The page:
The Failure of Words and the Unnameable
In the end, Marco Polo gains command of the emperor’s language, and his unique way of storytelling is replaced by words:
As time went by, words began to replace objects and gestures in Marco’s tales. (32)
However, this causes something in Polo’s recount to stagnate. Something remains unnameable, especially the existence of words themselves.
But you would have said communication between them was less happy than in the past […] when Polo began to talk about how life must be in those places… words failed him, and little by little, he went back to relying on gestures, grimaces, glances. (32-33)
Meaning versus Signalization
The more anchoring of signs takes places, and the more communication is embedded into rules, the more Marco and Kublai’s “communication” suffer from it. Eventually, the epilogue ends with a long paragraph that contrasts polysemic meaning to the fixed signal, and communication to mere signalization, an issue that Lacan touched when he compared human communication to communication among animals:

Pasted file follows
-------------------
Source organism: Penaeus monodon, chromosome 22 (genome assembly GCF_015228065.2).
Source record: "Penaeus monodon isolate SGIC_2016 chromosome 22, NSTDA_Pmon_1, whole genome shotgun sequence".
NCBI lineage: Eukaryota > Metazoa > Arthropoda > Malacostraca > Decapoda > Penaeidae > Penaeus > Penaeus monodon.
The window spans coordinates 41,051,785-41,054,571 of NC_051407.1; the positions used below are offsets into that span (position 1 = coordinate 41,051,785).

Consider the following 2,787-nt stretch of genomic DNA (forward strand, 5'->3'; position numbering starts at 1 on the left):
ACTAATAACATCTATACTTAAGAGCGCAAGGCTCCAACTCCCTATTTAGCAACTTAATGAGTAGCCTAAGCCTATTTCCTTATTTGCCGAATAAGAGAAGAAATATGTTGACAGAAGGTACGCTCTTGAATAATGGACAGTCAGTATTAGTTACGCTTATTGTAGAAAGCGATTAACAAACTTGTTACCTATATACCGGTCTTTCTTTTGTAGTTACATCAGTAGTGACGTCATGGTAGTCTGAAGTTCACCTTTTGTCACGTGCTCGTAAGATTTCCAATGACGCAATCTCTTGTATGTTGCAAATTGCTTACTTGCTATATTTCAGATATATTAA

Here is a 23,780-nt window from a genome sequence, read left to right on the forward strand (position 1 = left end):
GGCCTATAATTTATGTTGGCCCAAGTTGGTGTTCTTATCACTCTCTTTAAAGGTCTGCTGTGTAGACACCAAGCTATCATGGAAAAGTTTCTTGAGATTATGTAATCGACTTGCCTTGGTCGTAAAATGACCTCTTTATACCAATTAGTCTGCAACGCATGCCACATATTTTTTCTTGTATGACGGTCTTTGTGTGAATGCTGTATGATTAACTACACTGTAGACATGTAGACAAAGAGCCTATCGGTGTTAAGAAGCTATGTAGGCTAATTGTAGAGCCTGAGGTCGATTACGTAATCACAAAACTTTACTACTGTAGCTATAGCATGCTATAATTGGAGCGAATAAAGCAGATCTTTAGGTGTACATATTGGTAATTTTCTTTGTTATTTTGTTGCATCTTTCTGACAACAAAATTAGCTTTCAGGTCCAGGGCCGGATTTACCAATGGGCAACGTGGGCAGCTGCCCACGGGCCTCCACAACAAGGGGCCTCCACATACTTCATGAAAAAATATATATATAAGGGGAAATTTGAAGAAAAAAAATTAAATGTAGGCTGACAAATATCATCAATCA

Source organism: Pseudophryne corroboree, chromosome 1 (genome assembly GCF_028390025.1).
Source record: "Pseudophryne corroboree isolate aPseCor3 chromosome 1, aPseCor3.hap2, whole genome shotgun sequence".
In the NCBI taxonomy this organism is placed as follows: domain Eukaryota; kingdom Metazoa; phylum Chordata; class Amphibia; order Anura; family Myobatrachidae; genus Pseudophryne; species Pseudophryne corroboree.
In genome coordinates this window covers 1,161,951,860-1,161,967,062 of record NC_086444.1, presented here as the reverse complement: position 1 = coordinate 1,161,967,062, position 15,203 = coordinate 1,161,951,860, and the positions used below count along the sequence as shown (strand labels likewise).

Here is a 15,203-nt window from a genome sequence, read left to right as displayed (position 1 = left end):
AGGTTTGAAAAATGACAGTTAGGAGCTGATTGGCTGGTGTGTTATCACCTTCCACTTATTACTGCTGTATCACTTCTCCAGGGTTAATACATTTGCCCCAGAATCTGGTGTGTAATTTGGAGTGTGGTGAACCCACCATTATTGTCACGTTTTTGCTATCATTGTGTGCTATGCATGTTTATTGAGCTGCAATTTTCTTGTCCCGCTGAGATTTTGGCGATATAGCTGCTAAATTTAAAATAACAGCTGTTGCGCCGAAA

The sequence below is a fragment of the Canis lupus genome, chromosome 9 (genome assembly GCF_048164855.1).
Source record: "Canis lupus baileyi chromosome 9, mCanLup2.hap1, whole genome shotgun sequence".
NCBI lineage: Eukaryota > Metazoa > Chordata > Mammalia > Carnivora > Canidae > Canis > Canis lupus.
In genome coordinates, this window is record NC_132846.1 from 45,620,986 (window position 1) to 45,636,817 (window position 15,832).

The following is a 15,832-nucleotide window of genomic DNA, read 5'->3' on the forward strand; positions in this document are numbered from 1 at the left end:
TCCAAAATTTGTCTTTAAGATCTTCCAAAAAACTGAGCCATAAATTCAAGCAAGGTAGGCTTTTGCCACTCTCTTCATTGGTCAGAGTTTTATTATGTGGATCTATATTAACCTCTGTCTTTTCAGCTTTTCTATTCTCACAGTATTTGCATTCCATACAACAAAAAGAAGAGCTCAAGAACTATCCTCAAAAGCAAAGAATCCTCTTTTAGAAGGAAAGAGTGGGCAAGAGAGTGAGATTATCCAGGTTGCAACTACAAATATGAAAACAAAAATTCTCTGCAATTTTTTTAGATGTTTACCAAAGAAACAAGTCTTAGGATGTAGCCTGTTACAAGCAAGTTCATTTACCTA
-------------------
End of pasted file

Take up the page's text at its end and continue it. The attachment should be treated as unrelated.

So, for each city, after the fundamental information given in precise words, he followed with a mute commentary… a new kind of dialogue was established… as an understanding grew between them, their hand began to assume fixes attitudes, each which corresponded to a shift in mood, in their alternation and repetition… the repertory of mute comment tended to become closed, stable. The pleasure of falling back on it also diminished in both; in their conversations, most of the time, they remained silent and immobile.(33)